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Tuesday, April 6, 2010


I'm getting to know the "Stargate" saga MEMENTO-style, having first reviewed season 1.0 of the latest incarnation, "SGU: Stargate Universe", and now getting into the entire five-season run of "Stargate: Atlantis" (itself a spin-off of the original "Stargate SG-1") with MGM/Fox's deluxe new 26-disc DVD collection. While I enjoyed the newer series, I can now understand why most longtime fans prefer the rollicking, fast-paced space opera of ATLANTIS to the dark and dour UNIVERSE. To put it simply, STARGATE ATLANTIS: THE COMPLETE SERIES COLLECTION is just a whole lot of pure pulp sci-fi fun.

The action and adventure of the premiere episode "Rising" are under way almost before we know it, as we're introduced to and familiarized with the characters and premise in highly economical fashion. The Atlantis expedition travels via Stargate from Antarctica base to the Pegasus galaxy, where they inhabit the long-abandoned city of Atlantis itself. Surrounded by an ocean, the former home of the mysterious Ancients serves as a base of exploration via the many Stargates which are situated throughout the galaxy.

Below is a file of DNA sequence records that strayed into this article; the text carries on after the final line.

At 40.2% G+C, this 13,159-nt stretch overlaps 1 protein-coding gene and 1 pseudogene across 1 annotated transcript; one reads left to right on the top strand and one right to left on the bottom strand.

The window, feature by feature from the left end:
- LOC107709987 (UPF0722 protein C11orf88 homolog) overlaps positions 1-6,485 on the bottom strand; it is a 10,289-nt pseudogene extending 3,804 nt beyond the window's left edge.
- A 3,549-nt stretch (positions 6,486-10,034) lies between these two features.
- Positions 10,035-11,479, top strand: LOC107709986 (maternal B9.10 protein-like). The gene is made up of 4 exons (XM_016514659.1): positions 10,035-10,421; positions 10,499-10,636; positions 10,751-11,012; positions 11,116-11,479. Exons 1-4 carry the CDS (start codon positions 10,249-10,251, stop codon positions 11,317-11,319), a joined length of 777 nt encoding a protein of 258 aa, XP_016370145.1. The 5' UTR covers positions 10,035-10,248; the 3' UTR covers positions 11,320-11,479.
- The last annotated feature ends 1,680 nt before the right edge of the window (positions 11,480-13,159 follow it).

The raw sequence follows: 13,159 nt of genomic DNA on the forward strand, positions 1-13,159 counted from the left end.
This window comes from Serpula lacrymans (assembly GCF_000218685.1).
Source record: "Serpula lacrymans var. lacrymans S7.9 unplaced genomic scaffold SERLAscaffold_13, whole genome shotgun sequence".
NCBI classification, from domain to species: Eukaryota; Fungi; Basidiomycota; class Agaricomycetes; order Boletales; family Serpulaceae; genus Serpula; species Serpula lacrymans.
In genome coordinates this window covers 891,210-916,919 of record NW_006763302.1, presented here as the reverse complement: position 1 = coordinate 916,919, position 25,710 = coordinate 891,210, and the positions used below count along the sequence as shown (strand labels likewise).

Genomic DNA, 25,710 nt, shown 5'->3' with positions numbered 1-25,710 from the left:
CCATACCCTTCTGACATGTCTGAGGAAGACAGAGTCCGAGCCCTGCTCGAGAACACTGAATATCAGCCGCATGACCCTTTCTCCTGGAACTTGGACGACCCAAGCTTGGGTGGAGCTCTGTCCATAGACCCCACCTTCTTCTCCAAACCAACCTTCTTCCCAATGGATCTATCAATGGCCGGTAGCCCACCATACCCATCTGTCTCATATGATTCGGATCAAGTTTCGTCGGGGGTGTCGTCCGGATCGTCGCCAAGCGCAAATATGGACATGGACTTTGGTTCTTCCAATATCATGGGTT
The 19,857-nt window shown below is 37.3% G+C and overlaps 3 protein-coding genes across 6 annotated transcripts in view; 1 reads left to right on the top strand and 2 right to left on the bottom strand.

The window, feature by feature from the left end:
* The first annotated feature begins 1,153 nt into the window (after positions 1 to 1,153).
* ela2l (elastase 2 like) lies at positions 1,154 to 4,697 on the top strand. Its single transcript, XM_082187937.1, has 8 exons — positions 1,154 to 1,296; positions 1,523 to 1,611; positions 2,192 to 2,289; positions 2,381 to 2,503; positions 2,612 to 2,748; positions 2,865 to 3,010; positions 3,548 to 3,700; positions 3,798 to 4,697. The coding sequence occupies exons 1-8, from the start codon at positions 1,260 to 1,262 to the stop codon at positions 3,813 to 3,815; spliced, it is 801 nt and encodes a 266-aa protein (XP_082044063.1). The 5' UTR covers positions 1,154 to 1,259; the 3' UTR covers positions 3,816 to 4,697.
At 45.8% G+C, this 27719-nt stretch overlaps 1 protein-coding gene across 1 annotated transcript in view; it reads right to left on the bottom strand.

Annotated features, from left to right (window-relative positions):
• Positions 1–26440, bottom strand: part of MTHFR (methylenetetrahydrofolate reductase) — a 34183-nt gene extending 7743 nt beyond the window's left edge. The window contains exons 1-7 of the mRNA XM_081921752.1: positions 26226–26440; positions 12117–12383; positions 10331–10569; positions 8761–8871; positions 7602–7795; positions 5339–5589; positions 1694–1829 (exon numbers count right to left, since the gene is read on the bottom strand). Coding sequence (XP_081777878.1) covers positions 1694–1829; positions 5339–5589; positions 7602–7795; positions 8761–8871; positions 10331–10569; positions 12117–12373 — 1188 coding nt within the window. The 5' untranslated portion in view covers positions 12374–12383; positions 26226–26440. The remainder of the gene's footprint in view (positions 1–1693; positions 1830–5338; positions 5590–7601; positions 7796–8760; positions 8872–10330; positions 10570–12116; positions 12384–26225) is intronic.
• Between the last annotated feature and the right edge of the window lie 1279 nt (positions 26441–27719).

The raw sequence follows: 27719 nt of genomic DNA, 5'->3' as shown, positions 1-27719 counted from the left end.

Complicating things is a race of loathesome alien creatures known as the Wraith, who once defeated the Ancients through sheer numbers and regard humans as nothing more than sustenance. And now that the Earth people have unwittingly awoken all of the hibernating Wraiths at the same time, that sustenance is suddenly in great demand. Not only does this increase their attacks on human populations in the Pegasus galaxy, but also raises the grave possibility that the Wraith may someday discover the location of Earth and its billions of inhabitants.